Colorado Springs school bans kid who takes THC lozenges for neuro condition from attending because of "internal possession"

A teenager in Colorado Springs has been told he cannot attend school after consuming prescription THC lozenges that his doctor has turned to in order to control a rare neurological disorder. His diaphragmatic and axial myoclonus causes seizures that are only controlled by THC, but the school says that consuming the lozenges at home and then attending school violates the school's zero tolerance policy for marijuana, since the child is considered to be in "internal possession" of the banned substance after he takes it.

This isn't just stupid, it's scientifically illiterate. Surely, this kid is in possession of the metabolites of marijuana lozenges, not the lozenges themselves.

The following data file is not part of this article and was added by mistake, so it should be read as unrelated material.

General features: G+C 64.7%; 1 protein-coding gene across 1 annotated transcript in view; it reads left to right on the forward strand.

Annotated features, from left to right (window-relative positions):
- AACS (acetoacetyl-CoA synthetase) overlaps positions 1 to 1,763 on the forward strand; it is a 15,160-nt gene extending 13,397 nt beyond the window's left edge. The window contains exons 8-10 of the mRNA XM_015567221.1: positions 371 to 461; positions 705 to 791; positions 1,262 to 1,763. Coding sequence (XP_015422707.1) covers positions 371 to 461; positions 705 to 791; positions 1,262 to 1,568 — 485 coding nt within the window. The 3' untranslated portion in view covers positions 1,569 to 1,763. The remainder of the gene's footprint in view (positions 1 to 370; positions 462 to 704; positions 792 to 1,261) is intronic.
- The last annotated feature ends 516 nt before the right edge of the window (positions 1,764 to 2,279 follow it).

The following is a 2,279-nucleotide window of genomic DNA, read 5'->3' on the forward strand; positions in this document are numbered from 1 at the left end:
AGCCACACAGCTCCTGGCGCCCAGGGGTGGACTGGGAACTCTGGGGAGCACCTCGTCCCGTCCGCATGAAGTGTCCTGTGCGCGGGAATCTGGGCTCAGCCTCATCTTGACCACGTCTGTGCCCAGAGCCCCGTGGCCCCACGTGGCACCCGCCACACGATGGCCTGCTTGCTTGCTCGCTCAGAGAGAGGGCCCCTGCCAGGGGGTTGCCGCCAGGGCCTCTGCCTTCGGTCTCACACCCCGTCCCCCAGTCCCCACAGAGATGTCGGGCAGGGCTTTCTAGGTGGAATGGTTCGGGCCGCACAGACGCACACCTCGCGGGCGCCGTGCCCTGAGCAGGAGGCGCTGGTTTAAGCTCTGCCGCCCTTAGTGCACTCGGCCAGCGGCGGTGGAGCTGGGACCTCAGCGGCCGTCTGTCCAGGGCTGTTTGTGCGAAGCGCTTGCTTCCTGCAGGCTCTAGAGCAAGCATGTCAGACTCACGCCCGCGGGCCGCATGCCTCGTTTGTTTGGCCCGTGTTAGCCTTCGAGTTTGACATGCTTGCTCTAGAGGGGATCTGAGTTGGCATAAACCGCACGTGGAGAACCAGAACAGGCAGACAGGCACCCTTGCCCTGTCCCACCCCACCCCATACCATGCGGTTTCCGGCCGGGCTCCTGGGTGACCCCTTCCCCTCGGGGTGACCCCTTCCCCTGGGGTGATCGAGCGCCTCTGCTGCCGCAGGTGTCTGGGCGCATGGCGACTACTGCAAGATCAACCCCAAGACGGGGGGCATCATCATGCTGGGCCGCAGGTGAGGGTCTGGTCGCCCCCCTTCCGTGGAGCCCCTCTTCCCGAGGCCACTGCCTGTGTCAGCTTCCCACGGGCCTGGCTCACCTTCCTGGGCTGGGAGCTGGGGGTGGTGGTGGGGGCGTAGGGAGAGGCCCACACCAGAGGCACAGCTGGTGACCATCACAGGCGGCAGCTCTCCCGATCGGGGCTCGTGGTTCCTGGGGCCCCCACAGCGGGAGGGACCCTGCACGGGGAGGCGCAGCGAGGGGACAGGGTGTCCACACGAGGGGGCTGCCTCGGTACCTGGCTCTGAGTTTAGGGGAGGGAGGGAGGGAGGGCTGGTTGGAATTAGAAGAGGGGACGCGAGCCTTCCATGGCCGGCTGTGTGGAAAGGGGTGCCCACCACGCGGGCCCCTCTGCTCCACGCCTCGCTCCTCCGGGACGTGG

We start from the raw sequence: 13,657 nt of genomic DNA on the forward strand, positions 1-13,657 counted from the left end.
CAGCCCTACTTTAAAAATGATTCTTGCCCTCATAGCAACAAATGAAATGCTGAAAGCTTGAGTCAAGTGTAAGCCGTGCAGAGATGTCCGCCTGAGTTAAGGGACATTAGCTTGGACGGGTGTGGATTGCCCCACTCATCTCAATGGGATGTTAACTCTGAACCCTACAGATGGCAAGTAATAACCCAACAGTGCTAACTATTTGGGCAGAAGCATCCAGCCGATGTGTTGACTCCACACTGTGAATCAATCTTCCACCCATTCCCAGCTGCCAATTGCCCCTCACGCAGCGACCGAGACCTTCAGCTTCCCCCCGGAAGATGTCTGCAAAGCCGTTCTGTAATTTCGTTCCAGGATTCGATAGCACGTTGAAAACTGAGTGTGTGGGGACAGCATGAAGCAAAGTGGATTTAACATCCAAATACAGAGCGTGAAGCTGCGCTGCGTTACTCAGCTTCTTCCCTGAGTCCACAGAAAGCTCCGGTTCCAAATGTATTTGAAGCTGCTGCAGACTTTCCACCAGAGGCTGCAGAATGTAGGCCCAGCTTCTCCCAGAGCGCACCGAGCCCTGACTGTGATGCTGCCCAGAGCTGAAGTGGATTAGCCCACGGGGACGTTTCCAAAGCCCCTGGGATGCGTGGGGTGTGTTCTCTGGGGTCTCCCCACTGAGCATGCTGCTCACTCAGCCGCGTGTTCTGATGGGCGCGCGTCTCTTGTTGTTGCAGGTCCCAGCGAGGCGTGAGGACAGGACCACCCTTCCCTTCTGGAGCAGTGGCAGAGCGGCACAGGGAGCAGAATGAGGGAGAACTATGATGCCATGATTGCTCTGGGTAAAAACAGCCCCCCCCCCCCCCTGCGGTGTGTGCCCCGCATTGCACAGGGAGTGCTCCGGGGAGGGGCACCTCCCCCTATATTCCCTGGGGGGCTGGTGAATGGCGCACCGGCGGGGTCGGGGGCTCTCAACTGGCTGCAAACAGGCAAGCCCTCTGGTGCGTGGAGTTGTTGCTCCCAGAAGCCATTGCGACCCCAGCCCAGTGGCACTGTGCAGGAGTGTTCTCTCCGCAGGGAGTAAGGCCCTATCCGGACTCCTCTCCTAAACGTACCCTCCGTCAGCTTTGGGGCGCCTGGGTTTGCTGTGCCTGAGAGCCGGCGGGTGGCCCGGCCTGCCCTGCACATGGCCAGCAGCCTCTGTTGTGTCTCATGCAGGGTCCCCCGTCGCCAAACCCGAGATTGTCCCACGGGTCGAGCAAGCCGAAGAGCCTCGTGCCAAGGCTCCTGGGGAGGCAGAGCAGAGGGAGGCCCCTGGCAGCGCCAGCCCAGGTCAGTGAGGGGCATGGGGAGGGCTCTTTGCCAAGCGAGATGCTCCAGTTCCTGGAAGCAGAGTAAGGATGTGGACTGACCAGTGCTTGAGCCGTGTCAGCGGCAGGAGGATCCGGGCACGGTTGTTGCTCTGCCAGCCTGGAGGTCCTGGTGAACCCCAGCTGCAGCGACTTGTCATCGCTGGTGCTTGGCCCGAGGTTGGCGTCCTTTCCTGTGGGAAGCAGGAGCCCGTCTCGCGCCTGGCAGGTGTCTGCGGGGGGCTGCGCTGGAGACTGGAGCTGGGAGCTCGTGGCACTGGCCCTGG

He was able to return to school in January but as the district would not allow him to possess or consume his prescribed medicine on campus, he transferred to a school closer to home so that he could walk home as needed to take his medicine.

After the district's latest salvo was delivered, the teen's father said he spoke with both the district superintendent and the district attorney and that neither were receptive to his arguments that his son needs the medicine to function, does not get high and does not smell like marijuana.

The district has refused to comment to us, other than for a spokesperson to say that the district intends to follow the letter of the law, which is that no student may possess or consume medical marijuana on school grounds.

Teen's medical marijuana fight escalates as school says he cannot come back to class after going home for medicine

(Thanks, Fipi Lele!)